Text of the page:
2019 in Cybersecurity: Data breaches dominate another scary year
By Jonathan Pendergrass / firstname.lastname@example.org
With every passing year, society becomes more and more reliant on technology and we share an increasing amount of our personal data online. Of course, this means that now more than ever that you should be wary of how your data is being handled and that the need for secure networks and applications is at its peak.
As we are rapidly approach the end of the year — and the decade — we’d like to take a minute and look back at a few of the big stories that have dominated the conversation in the cybersecurity industry this year. From data breaches and new privacy laws to ransomware at the local government level and supply chain attacks here’s a look back at what made 2019 in cybersecurity such an interesting year.
1. Data breaches cause havoc
Again in 2019, a number of data breaches made news, both due to the high-profile companies they affected and the sheer number of accounts with leaked information.
According to the RiskBased Data Breach QuickView Report 2019 breaches as a whole were up 33 percent since last year, while the number of records involved in the breaches grew a staggering 112 percent to more than 7.9 billion records.
The Fortnite data breach, which occurred Jan 12, 2019, involved a flaw in the login system, and gave hackers the ability to impersonate real people and make purchases for in game currency on their own accounts using someone else’s credit card information that was stored on their accounts and even listen in on their in game chat conversations. Epic Games, has not stated how many people were affected by said breach, but with over 200 million registered users and around 80 million users logging in each month that’s a terrifying number of individuals that could be affected.
Also, in late February, two cybersecurity researchers happened upon one of the largest non-password protected email databases on the web.
If all that has you a bit concerned about how you may have been affected by these breaches, you can do a quick search on the Have I Been Pwned website, and you will get a list of how many times your personally identifiable information (PII) has been found online.
2. New data privacy regulations
Potentially the biggest news in security and data privacy this year was the California Consumer Privacy Act (CCPA). Though it is not set to take effect January 1, 2020, security professionals and those throughout the technology space spent plenty of time and effort preparing for a sweeping new set of laws that affords its residents information on what personal information has been collected on them.
Much like the General Data Protection Regulation(GDPR), which was implemented by the European Union in 2018, this act will reach well beyond the confines of California and effect businesses across the U.S.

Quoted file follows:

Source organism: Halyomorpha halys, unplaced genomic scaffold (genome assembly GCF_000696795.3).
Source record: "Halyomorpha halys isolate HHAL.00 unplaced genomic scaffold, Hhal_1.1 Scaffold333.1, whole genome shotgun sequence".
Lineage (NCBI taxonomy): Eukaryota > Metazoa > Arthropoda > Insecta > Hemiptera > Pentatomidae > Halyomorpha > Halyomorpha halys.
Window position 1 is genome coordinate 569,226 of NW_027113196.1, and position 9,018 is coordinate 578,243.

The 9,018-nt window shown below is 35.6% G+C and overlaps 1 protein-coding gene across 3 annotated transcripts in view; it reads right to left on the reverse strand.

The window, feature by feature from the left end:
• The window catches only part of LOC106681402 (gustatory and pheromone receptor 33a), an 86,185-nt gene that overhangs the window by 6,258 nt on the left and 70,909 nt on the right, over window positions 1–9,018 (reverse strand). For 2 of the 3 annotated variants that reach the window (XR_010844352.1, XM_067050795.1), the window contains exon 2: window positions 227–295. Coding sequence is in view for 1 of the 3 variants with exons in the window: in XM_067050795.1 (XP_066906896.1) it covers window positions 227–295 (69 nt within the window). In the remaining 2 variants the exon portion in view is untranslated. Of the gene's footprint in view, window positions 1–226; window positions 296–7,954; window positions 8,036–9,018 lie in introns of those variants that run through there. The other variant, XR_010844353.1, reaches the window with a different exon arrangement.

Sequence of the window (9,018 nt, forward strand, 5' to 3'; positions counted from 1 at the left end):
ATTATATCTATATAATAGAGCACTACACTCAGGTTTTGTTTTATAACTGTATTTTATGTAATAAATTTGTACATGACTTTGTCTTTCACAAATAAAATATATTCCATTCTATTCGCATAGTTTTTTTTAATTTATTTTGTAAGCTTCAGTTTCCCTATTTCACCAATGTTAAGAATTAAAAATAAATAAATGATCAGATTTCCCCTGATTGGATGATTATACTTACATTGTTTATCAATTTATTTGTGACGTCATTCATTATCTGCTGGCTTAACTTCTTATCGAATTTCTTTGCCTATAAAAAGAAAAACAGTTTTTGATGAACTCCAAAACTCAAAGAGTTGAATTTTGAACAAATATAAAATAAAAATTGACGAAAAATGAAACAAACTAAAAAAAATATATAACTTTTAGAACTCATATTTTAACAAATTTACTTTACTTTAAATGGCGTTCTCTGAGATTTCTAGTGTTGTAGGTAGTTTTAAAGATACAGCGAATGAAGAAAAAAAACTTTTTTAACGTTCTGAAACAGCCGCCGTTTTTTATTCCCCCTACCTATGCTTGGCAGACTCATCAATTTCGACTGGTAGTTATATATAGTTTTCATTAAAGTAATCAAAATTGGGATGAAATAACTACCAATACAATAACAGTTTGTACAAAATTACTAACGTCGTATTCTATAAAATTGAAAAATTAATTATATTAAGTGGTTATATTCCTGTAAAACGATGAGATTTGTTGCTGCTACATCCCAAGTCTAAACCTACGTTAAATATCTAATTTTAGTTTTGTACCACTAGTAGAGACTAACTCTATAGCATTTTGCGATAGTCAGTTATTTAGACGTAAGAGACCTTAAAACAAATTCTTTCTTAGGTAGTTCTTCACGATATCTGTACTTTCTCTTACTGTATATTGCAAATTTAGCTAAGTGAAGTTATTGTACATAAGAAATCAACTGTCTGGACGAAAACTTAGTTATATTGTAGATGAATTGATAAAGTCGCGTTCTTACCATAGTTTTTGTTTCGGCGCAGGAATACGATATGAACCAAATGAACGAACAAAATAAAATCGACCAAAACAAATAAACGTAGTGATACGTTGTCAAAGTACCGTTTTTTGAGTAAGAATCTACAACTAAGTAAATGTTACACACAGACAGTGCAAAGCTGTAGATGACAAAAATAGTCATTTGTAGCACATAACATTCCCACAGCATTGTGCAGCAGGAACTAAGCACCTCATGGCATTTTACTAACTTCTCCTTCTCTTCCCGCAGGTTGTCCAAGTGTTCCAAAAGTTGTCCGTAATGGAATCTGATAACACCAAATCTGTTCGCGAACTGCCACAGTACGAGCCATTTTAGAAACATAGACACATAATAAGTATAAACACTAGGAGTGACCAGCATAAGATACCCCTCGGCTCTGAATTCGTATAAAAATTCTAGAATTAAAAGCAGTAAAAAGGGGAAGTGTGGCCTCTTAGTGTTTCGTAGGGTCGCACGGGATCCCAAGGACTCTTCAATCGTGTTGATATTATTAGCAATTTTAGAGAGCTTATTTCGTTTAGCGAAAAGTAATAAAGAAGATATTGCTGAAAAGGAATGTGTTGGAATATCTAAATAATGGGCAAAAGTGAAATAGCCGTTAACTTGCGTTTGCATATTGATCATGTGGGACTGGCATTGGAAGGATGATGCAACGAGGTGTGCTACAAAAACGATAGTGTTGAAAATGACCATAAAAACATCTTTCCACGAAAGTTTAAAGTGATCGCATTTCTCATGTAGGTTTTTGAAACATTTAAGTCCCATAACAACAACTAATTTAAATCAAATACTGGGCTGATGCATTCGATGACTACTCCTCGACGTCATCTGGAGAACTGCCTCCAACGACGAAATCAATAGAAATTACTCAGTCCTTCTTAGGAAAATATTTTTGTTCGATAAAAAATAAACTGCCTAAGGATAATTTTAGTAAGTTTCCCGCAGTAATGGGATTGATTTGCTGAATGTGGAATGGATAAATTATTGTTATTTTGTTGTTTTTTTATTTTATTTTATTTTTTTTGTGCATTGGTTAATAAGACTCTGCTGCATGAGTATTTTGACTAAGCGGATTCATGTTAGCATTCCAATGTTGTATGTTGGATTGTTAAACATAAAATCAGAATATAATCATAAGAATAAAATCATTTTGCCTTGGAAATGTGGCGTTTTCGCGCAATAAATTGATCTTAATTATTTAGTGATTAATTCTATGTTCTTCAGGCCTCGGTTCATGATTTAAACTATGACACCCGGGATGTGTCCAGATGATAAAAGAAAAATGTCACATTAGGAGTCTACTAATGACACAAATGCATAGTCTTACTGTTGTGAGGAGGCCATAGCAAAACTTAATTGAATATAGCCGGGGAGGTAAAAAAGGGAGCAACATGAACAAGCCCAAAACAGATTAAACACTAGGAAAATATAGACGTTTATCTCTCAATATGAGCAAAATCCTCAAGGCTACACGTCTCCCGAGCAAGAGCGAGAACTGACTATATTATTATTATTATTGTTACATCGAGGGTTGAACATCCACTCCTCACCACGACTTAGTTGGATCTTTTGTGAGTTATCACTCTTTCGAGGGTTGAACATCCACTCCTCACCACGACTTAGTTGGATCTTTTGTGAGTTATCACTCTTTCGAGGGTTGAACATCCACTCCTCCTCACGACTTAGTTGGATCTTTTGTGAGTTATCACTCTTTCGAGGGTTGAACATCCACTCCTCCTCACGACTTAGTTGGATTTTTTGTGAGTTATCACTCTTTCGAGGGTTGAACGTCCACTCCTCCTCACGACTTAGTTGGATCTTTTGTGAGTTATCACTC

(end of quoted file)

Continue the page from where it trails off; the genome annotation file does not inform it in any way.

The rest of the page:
Compliance with the CCPA forces businesses with at least $25 million in annual revenue that earn more than 50% of business revenue from selling personal data to be more transparent with data collected on consumers. It also allows consumers to hold businesses accountable for their treatment of consumer information.
3. Ransomware attacks on local governments
Malware attacks are nothing new, but as ransomware attacks continue to grow the risk of these attacks has extended to new niches and different industries.
In, 2019 the poster child for the growth of this type of attack was the rise in notable incidents of ransomware being used against local government entities.
In all, there were more than 70 state and local government ransomware attacks this year affecting groups including Philadelphia Courts First Judicial District, Cleveland Hopkins International Airport and several municipalities in Florida and Georgia.
According to security giant McAfee this type of attack saw an increase of 118% in the first quarter of 2019 alone.
One of the highest-profile ransomware attacks this year and possibly in history is the ransomware attack on the city of Baltimore. Effecting the entire city of Baltimore’s police surveillance cameras, utilities payment systems, phone and email outages until the found a paper-based workaround, this attack showed just how crippling a lack of cybersecurity preparation can be.
4. Supply Chain Attacks
A relatively new type of attack that has risen to the forefront of cybersecurity concerns in 2019 are supply chain attacks, which targets third-party software vendors.
To users these attacks look like legitimate software updates from a trustworthy provider, but they are actually compromised and push out malware to users.
One of the biggest supply chain attacks is the NotPetya attack that occurred in 2017, targeting the Ukrainian government and costing the world over 10 billion dollars in total damages.
This year, two of the world’s top technology providers fell victim to supply chain attacks this year, with Asus and Microsoft infecting millions of customers through attacks where hackers used legitimate updates as the means of distribution.
Since 2018 experts have seen a 78% in this type of attack, which is scary considering there is no “quick fix” way to prevent these attacks — the only way to protect yourself is thorough vetting of your supplier network and even then risks still exist.
5. Android Malware
This year had its fair share of attacks on our devices, including a growing number on mobile phones.
Over the past year, experts have seen a 50% increase in attacks on mobile devices — with Android users being particularly susceptible to malware and other hacks.
Due to the continued growth huge increase in 2019, more and more hackers are using malware to try and steal banking information, login credentials, and even take over your phone.